According to the NHS, of the more than 10,000 people in the UK currently waiting for an organ transplant, around 1000 will die before a suitable replacement organ becomes available.
It’s a shocking statistic, and despite continued improvements in transplantation science that enable surgeons to keep replacement organs “on ice” for longer, there’s little short term hope of impacting this grim ratio.
Indeed, with the UK population ageing, and therefore becoming increasingly infirm, many have suggested that the gap between demand and supply is only going to become wider in the years ahead.
In the longer term, however, technology could offer a solution. The cover story of our latest digital issue, which goes on-line next Wednesday, takes a fascinating look at an emerging field that could one-day make a huge difference: the world of artificial organs.
There are already are a small number of examples of artificial organs in use but it’s a nascent area and existing devices don’t tend to work very well. What’s intriguing and different about the technology described in our feature is the way in which it’s melding synthetic and biological artificial organs.
The results of this collaboration between the worlds of biology and engineering are perhaps many years away from having an impact. None of the devices covered have gone into clinical trials, and they certainly won’t be much help to the patients currently nervously sitting on organ replacement waiting lists. But the researchers involved have already made huge technical leaps, and its certainly conceivable that the technology could one day play a major role in addressing the shortage of replacement organs.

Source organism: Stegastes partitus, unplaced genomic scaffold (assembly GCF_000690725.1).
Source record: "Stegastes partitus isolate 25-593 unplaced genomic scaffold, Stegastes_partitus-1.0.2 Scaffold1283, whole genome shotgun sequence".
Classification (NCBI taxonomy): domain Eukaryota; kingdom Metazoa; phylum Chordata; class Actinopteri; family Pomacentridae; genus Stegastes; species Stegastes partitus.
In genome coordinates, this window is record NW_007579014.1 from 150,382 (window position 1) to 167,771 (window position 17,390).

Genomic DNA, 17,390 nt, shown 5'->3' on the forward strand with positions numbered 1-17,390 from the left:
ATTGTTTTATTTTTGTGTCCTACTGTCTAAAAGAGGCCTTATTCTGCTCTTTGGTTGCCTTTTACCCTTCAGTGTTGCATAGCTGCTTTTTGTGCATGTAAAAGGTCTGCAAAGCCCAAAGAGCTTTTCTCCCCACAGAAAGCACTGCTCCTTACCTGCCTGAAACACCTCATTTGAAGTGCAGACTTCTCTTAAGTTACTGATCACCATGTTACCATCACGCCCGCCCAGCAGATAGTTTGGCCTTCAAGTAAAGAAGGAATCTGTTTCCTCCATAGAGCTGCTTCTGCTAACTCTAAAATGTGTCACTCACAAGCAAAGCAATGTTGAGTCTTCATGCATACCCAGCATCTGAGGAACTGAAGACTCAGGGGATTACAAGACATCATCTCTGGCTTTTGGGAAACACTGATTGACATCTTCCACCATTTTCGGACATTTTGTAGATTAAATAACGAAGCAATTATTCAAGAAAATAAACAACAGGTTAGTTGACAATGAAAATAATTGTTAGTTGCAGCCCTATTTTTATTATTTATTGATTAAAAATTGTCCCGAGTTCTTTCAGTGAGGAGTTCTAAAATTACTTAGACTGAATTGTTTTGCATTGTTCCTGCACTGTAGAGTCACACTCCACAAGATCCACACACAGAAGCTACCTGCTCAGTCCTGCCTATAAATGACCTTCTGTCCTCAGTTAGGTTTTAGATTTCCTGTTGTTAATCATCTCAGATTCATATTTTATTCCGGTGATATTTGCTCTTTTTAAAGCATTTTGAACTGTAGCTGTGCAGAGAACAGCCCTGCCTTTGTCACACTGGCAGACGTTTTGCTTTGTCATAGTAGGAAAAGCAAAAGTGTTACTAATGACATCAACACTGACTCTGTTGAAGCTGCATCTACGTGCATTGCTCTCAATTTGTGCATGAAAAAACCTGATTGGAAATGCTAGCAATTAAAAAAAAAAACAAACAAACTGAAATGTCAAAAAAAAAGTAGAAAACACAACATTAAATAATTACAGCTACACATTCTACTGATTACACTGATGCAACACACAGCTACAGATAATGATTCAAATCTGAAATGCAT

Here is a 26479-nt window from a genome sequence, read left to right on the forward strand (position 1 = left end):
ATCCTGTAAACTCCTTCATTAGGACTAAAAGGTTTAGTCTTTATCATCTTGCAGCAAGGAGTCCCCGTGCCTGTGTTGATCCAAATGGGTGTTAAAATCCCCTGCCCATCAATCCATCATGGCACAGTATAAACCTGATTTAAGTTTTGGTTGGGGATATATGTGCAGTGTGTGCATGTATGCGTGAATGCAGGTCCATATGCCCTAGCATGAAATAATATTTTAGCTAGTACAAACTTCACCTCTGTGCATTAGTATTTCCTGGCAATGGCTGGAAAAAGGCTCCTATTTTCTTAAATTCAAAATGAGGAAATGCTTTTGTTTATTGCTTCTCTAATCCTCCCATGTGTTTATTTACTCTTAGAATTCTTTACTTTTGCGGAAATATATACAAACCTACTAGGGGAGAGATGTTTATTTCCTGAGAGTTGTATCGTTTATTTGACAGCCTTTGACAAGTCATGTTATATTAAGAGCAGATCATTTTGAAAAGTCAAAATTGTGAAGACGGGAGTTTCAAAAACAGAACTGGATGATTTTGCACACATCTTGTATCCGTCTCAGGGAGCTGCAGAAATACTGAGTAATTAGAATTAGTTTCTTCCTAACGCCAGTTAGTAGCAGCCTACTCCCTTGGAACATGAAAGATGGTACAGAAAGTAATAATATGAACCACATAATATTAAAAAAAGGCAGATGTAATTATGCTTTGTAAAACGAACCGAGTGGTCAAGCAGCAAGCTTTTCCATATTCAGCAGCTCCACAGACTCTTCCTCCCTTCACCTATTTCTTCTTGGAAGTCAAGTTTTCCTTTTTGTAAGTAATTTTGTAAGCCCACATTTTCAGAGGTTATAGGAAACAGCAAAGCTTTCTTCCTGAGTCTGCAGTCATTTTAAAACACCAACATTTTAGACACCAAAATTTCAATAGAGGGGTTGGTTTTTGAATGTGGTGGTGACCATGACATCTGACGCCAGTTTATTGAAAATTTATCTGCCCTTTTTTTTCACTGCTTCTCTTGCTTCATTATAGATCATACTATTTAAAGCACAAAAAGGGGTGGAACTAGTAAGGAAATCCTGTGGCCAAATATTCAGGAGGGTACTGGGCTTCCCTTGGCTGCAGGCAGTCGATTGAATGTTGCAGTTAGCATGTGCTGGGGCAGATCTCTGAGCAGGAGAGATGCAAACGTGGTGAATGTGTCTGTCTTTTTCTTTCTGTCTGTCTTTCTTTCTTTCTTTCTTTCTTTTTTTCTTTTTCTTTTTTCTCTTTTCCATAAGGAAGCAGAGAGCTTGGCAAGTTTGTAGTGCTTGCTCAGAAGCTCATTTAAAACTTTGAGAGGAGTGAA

From bionic people to another staple of science-fiction, and the subject of the issue’s Q&A feature: the laser cannon!
The past couple of years have seen a number of high-profile trials of so-called directed energy weapons and the technology appears to be moving ever-closer to deployment on the battlefield. We’ve put your technical questions on this advanced area of weapons technology to some of the leading experts in the field. As usual, the answers make fascinating reading.
Finally. If you haven’t already registered, I’d like to encourage you to take a look at the programme for The Engineer’s brand new conference. Taking place in June at the NEC, Birmingham this exciting - and free - event will feature speakers from some of the biggest and most innovative UK engineering companies. You can find out more - including details on how to register - here.